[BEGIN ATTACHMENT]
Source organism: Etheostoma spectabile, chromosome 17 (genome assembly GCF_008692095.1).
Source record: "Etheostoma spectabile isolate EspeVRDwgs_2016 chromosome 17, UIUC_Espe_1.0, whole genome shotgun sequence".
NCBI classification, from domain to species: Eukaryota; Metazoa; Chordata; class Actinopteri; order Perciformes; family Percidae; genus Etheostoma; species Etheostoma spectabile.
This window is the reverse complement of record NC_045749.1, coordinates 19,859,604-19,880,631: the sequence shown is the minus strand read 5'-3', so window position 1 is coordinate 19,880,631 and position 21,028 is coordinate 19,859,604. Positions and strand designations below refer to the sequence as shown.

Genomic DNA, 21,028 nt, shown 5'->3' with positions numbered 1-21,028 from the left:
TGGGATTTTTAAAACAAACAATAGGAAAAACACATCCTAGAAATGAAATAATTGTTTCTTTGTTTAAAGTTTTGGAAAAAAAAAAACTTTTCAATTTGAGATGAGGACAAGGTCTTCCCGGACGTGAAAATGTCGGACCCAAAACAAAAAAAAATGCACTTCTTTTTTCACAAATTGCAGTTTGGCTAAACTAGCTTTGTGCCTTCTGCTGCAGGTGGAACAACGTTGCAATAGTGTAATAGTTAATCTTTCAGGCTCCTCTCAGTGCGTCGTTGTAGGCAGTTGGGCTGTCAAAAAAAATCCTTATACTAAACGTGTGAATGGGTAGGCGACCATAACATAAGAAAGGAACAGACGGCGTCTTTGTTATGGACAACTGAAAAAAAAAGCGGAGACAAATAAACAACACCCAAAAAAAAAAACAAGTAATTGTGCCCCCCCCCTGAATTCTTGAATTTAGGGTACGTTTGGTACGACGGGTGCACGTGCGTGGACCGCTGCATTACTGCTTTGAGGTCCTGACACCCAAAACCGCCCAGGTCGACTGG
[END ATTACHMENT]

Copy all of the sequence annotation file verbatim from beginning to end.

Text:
Source organism: Etheostoma spectabile, chromosome 17 (genome assembly GCF_008692095.1).
Source record: "Etheostoma spectabile isolate EspeVRDwgs_2016 chromosome 17, UIUC_Espe_1.0, whole genome shotgun sequence".
NCBI classification, from domain to species: Eukaryota; Metazoa; Chordata; class Actinopteri; order Perciformes; family Percidae; genus Etheostoma; species Etheostoma spectabile.
This window is the reverse complement of record NC_045749.1, coordinates 19,859,604-19,880,631: the sequence shown is the minus strand read 5'-3', so window position 1 is coordinate 19,880,631 and position 21,028 is coordinate 19,859,604. Positions and strand designations below refer to the sequence as shown.

Genomic DNA, 21,028 nt, shown 5'->3' with positions numbered 1-21,028 from the left:
TGGGATTTTTAAAACAAACAATAGGAAAAACACATCCTAGAAATGAAATAATTGTTTCTTTGTTTAAAGTTTTGGAAAAAAAAAAACTTTTCAATTTGAGATGAGGACAAGGTCTTCCCGGACGTGAAAATGTCGGACCCAAAACAAAAAAAAATGCACTTCTTTTTTCACAAATTGCAGTTTGGCTAAACTAGCTTTGTGCCTTCTGCTGCAGGTGGAACAACGTTGCAATAGTGTAATAGTTAATCTTTCAGGCTCCTCTCAGTGCGTCGTTGTAGGCAGTTGGGCTGTCAAAAAAAATCCTTATACTAAACGTGTGAATGGGTAGGCGACCATAACATAAGAAAGGAACAGACGGCGTCTTTGTTATGGACAACTGAAAAAAAAAGCGGAGACAAATAAACAACACCCAAAAAAAAAAACAAGTAATTGTGCCCCCCCCCTGAATTCTTGAATTTAGGGTACGTTTGGTACGACGGGTGCACGTGCGTGGACCGCTGCATTACTGCTTTGAGGTCCTGACACCCAAAACCGCCCAGGTCGACTGG